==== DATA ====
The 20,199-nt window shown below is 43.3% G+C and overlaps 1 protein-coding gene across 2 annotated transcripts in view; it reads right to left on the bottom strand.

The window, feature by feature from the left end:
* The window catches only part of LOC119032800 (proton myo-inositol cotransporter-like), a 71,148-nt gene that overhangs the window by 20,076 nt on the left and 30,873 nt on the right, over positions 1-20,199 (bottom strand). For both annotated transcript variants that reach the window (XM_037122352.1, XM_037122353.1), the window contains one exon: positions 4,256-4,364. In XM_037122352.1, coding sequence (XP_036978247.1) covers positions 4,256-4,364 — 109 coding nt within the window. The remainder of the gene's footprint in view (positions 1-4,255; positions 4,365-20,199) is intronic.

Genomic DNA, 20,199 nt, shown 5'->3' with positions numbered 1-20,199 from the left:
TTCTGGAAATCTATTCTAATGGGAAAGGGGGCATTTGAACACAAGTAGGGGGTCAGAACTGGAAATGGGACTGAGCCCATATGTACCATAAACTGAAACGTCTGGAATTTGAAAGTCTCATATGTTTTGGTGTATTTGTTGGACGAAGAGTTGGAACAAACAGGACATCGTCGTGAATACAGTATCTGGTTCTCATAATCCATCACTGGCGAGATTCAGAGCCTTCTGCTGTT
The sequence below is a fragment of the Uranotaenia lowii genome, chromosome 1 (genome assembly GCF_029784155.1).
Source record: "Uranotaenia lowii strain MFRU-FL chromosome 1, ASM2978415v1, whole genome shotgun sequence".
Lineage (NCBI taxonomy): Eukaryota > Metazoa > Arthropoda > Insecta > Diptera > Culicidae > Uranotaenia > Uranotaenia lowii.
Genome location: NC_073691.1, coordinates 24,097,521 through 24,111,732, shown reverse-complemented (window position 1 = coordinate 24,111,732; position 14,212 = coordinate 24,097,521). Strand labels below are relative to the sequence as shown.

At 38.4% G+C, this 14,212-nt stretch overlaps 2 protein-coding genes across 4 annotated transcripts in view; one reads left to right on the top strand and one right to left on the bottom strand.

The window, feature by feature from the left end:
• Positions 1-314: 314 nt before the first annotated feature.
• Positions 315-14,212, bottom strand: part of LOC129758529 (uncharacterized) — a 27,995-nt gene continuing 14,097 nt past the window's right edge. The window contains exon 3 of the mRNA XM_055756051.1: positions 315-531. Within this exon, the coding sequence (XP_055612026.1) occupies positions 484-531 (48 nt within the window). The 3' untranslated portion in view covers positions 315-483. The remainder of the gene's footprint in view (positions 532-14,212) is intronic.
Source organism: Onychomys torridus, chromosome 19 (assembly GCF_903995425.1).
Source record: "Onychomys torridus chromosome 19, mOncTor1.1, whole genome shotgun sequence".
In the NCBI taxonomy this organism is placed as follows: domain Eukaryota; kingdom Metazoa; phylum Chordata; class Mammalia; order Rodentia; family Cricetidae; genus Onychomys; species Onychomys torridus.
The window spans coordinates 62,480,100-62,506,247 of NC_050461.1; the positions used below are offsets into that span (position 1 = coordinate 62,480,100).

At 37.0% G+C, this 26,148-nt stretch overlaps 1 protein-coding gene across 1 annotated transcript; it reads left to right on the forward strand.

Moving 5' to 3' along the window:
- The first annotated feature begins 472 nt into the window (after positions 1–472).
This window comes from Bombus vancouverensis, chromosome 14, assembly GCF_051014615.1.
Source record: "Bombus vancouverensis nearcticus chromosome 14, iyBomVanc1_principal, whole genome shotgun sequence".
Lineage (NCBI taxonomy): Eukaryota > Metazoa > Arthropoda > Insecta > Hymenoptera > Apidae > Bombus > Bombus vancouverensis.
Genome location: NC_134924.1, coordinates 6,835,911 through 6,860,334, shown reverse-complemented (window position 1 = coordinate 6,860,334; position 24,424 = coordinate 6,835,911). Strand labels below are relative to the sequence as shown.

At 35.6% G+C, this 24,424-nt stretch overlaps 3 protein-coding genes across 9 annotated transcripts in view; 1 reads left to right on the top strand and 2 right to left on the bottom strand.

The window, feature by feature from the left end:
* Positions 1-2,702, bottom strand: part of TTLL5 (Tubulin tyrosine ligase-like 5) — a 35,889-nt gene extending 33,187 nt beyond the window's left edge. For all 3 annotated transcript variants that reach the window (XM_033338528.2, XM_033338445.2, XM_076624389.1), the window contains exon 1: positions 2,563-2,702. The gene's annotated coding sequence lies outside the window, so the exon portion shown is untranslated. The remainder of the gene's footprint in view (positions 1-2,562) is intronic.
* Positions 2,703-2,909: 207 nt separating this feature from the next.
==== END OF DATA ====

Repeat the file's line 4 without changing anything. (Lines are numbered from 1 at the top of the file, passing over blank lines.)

Genomic DNA, 20,199 nt, shown 5'->3' with positions numbered 1-20,199 from the left: